SALT LAKE CITY — Not since 2000 has the result of an American presidential race remained uncertain long past Election Day. With the nationwide expansion of mail-in voting due to the coronavirus pandemic, however, people across the country may now get a taste of the waiting game Utahns have played for years.
Many statewide races in heavily Republican Utah are not close and do not require days of waiting to determine a victor. But in close races, the public, media and candidates find themselves watching and waiting for each day's batch of new results until one candidate builds an insurmountable lead.
It took a week for the Associated Press to call the GOP gubernatorial primary in favor of Lt. Gov. Spencer Cox this year. In 2018, Ben McAdams' 4th District victory over incumbent Rep. Mia Love took two weeks to settle, as the margin was fewer than 700 votes.
This year, McAdams finds himself in another tight race with Republican challenger Burgess Owens that's highly unlikely to be settled on Nov. 3. And Utahns might have to go to bed without knowing whether President Donald Trump has earned a second term, or former Vice President Joe Biden has ousted him.
Trump has suggested that returns counted after Election Day could be used to deliberately turn the election away from him and toward Biden. On Twitter Sunday, Cox called that theory "garbage."
"The truth is that elections are never decided on election night," Cox wrote. His office oversees Utah elections, though Cox has recused himself from those duties as a candidate.
It takes two weeks to get a final vote tally in Utah, Cox pointed out, and though media or candidates may declare a winner before then, "it only matters when every eligible vote is counted and each county canvasses and certifies the vote totals."
Hey guys, please ignore this type of garbage. The truth is that elections are never decided on election night. In Utah (and most states) it takes 2 weeks to finalize counting and certify results. It really doesn’t matter who is ahead on election night, it only matters when...1/ https://t.co/UZWo3MyV58— Spencer Cox (@SpencerJCox) November 1, 2020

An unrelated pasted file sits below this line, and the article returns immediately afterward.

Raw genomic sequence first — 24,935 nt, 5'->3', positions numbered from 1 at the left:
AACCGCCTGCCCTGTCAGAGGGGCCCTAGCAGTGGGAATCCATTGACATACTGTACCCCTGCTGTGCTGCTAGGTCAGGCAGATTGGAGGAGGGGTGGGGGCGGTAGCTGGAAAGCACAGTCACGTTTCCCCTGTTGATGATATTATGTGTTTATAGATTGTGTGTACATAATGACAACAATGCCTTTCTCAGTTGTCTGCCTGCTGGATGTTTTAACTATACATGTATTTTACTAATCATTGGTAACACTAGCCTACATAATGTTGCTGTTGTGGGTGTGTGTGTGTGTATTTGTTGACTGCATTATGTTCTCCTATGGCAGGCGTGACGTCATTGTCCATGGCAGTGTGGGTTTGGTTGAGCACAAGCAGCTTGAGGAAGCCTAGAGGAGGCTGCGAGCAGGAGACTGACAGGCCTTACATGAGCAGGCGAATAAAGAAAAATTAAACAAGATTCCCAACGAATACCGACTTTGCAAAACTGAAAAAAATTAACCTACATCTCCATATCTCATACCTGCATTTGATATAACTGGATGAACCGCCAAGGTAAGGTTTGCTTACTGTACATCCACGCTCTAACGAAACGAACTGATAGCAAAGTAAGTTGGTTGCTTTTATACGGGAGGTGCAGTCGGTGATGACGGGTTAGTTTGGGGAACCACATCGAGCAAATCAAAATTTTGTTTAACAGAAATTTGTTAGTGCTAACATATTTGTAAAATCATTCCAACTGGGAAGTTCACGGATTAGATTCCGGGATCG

The Associated Press "calls" major races on and after Election Day when it has enough data to do so. KSL and many other outlets use AP calls to declare winners.
The outlet released a story last week elaborating on its process for determining winners. "If AP cannot definitively say a candidate has won," explained AP deputy managing editor David Scott, "we don't speculate." Famously, the AP did not issue an election night call for Florida's presidential vote in 2000, saying it was still too close even as other outlets prematurely declared a winner.
The AP relies on a network of stringers and journalists to collect local data from county clerks, as well as state and county websites, to track the results until it can make a projection.
FiveThirtyEight recently released an article about when voters can expect election results from each state. The article says there's a "good chance" we won't know who won the presidency on election night.
Some "swing" states, where the vote is expected to be close, will release most of their results on election night. Florida is one such state, FiveThirtyEight says.
But other swing states, like the crucial Pennsylvania, are going to take some time. What's more, some states' results will move one direction or another after the initial election night returns because Republicans are expected to vote disproportionately on Election Day and not in advance. For states that count their mail ballots as they come in, there may be a red shift in store; but for states that will count most of them later, like Pennsylvania, late returns may shift the race toward Biden and the Democrats.
It's going to be strange, maybe even unsettling, to have to wait for the results of the presidential election. There's even a chance it could lead to civil unrest. But, as Cox said, delayed results don't mean something is amiss. It's just democracy in action, even during a pandemic.
Increased mail-in voting, COVID-19, and a variety of state-by-state election formats contribute to a unique 2020 election. As a result, it is likely that many close House and Senate races, as well as the presidency, will not be called on Nov. 3. States may also shift in outcome in the days or weeks following the election — an expected change experts have warned about as results are returned. While human error happens, both mail-in and in-person voting have extremely low rates of fraud. The state of Utah has used vote-by-mail since 2012. It has safeguards in place to make sure every ballot it receives is legitimate.